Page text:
Censura Literaria: Containing Titles, Abstracts, and Opinions of Old English Books, with Original Disquisitions, Articles of Biography, and Other Literary Antiquities, Band 10
Longman, Hurst, Rees, and Orme, 1809
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appears beare beast beauty body bring brought called cast character church common continued copy death delight doth edition English excellent fair fall fame feare field fish give grace ground half hand hart hath haue head heart Henry History honour hope hunt Italy John kind King late learned leave letter lines live London looke Lord loue means mind nature never night noble notice original passe person pleasure poem poet poore praise present Prince printed published reader reason rest seems sing song soon soul sport stand stream sweet thee thing Thomas thou thought translated true turned vnto vpon whole worthy write
Seite 304 - There is a garden in her face, Where roses and white lilies grow, A heav'nly paradise is that place Wherein all pleasant fruits do flow: There cherries grow that none may buy, Till cherry ripe themselves do cry. Those cherries fairly do
Seite 9 - others, conferred with the Hebrue, with apt notes to. sing them withall. Set forth and allowed to be song in all churches, of all the people together before and after Morning and Euening prayer: as also before and after sermons, and moreover in priuate houses, for their godly solace and comfort, laying apart all vngodly
Seite 202 - pleasure best, Where sinne waits not on delight Without Maske, or ball, or feast, Sweetly spends a Winter's night. O're that darknesse, whence is thrust, Prayer and sleepe oft governs .lust. She her throne makes reason climbe, While wild passions captive lie; And each article of time, Her pure thoughts to heaven flic : All her
Seite 272 - of the lofty skie, And in the midst thereof like burning gold, The flaming chariot of the world's great eye; The wat'ry clouds that in the ayre uprol'd, With sundry kinds of painted colours flie; And faire Aurora lifting up her head, All blushing rise from old Tithonus bed.
Seite 88 - As for nobility in particular persons, it is a reverend thing to see an ancient castle or building not in decay; or to see a fair timber tree sound and perfect; how much more to behold an ancient noble family, which hath stood against the waves and weathers of time.. Those that are first raised to nobility, are commonly more virtuous* but less innocent, than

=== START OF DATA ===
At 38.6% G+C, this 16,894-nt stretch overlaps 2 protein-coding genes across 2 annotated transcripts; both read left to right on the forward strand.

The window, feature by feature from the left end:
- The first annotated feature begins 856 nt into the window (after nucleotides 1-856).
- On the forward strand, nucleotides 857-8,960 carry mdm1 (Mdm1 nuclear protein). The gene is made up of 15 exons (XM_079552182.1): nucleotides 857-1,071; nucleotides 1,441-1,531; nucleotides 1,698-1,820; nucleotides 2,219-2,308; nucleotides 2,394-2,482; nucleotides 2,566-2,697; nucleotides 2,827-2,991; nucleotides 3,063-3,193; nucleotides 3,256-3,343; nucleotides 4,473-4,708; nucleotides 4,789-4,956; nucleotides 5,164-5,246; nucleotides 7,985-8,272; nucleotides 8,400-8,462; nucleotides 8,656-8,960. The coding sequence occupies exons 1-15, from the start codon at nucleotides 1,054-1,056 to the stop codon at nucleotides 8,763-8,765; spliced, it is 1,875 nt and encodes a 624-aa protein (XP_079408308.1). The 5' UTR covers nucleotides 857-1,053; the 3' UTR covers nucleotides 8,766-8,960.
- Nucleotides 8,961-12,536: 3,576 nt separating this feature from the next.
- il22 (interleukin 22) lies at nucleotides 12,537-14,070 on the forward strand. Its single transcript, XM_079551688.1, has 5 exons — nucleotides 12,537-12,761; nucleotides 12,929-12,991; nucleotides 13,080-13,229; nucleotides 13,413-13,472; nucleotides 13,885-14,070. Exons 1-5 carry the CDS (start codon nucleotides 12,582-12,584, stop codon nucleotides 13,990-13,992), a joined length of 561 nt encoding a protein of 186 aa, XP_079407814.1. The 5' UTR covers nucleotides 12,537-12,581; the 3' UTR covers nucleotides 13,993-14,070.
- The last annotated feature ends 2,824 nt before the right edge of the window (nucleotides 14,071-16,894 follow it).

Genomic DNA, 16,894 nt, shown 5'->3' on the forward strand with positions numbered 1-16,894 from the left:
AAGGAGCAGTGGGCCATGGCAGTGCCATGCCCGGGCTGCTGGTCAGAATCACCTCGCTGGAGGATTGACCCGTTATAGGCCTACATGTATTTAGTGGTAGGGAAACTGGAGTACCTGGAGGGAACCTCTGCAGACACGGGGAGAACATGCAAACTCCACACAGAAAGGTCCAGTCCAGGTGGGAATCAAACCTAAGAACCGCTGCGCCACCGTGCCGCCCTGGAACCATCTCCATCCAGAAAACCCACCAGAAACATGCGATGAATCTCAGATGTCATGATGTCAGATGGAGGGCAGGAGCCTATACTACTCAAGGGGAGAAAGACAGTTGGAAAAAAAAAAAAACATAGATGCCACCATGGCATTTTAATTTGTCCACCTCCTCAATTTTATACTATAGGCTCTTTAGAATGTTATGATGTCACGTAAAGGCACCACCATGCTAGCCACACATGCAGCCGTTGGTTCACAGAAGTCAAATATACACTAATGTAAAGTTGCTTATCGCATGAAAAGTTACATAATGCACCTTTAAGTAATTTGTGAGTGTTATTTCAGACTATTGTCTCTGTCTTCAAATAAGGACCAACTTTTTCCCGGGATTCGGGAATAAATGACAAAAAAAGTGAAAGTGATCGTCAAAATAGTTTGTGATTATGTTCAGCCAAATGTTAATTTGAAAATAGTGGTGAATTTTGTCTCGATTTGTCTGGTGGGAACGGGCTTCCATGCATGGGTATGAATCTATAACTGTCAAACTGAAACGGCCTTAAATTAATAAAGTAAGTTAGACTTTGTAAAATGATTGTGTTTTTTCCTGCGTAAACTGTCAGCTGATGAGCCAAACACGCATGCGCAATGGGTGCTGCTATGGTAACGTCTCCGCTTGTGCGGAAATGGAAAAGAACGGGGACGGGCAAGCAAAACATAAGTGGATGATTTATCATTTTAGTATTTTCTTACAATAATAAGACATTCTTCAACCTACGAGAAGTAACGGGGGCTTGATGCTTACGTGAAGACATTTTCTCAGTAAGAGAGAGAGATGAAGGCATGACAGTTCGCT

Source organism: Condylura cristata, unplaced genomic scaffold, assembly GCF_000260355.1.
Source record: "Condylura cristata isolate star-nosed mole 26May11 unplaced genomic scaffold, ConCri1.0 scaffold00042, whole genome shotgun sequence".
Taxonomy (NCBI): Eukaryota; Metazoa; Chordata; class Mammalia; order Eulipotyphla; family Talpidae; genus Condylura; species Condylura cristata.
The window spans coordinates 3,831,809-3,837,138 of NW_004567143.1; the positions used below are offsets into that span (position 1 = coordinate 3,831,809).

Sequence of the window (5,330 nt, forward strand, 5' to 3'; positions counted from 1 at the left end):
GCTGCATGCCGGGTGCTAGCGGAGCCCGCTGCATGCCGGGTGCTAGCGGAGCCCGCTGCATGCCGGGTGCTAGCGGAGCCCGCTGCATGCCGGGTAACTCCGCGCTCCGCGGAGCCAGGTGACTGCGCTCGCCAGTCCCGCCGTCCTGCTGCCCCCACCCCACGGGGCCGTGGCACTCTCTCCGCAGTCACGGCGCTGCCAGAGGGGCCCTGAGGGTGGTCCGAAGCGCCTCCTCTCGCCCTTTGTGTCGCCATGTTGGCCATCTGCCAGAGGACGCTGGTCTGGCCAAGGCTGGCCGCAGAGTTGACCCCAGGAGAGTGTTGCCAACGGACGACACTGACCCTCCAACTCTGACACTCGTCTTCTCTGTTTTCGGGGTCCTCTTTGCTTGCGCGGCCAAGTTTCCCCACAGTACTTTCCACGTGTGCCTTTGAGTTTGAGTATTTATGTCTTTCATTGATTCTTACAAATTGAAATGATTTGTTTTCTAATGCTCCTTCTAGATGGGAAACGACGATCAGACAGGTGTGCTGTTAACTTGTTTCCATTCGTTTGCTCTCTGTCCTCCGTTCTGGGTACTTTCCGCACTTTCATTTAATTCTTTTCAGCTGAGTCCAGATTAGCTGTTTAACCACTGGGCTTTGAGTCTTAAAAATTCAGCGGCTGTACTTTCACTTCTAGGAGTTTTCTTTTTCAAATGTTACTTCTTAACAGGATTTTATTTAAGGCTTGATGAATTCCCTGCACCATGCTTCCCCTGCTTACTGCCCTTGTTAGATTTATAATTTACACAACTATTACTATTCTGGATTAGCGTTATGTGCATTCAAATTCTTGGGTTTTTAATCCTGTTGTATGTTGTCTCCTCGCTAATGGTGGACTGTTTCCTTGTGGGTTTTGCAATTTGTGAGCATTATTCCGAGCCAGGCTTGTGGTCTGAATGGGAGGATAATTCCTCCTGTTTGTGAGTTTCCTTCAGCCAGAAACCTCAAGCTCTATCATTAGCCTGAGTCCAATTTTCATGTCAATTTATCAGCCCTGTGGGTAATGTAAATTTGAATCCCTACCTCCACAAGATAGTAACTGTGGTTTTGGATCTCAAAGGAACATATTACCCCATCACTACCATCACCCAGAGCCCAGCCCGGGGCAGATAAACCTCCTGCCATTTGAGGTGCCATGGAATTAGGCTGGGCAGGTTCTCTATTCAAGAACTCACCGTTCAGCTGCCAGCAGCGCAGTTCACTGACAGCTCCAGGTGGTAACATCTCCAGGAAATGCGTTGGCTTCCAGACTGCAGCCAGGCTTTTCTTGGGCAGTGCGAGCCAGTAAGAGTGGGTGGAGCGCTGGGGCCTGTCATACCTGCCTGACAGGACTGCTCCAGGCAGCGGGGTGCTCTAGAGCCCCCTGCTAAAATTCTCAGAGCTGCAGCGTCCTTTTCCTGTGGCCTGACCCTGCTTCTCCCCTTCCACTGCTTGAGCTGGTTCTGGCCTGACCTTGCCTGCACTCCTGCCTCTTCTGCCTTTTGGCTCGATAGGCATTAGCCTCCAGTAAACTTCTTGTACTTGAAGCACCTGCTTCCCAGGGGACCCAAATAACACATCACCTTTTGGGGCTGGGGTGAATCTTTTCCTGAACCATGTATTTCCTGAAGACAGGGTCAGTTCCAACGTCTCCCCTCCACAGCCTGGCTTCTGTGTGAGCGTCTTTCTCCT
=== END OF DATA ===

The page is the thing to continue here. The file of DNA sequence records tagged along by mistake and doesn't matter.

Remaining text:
Seite 35 - harms, but feelest none; And there thou tell'st of kings, and who aspire, Who fall, who rise, who triumphs, who do moan. Perhaps thou talk'st of me, and dost inquire Of my restraint; why here I live alone; And pitiest this my miserable fall; For pity must have part; envy not all.
Seite 304 - that none may buy, Till cherry ripe themselves do cry. Those cherries fairly do inclose Of orient pearl a double row, "Which, when her lovely laughter shows, They look like rose-buds fill'd with snow : Yet them, no peer nor prince may buy, Till
Seite 268 - The Secrets of Angling: teaching the choicest Tooles, Baits, and Seasons, for the taking of any Fish, in Pond or River; practised and familiarly opened in three Bookes. By JD Esquire. Augmented with many approved experiments. By W. Lauson. London: Printed
Seite 35 - his cattle in those pleasant fields! If he but knew his good, (how blessed he. That feels not what affliction greatness yields!) Other than what he is, he would not be, Nor change his state with him that sceptre wields. Thine, thine is that true life, that is to live, To rest secure, and not rise up to grieve.
Seite 34 - However so It is; the now sad King (Toss'd here and there his quiet to confound) Feels a strange weight of sorrows gathering Upon his trembling heart, and sees no ground; Feels sudden terror bring cold shivering; Lists not to eat; still muses; sleeps unsound : His senses droop; his steady eyes unquick; And much he ails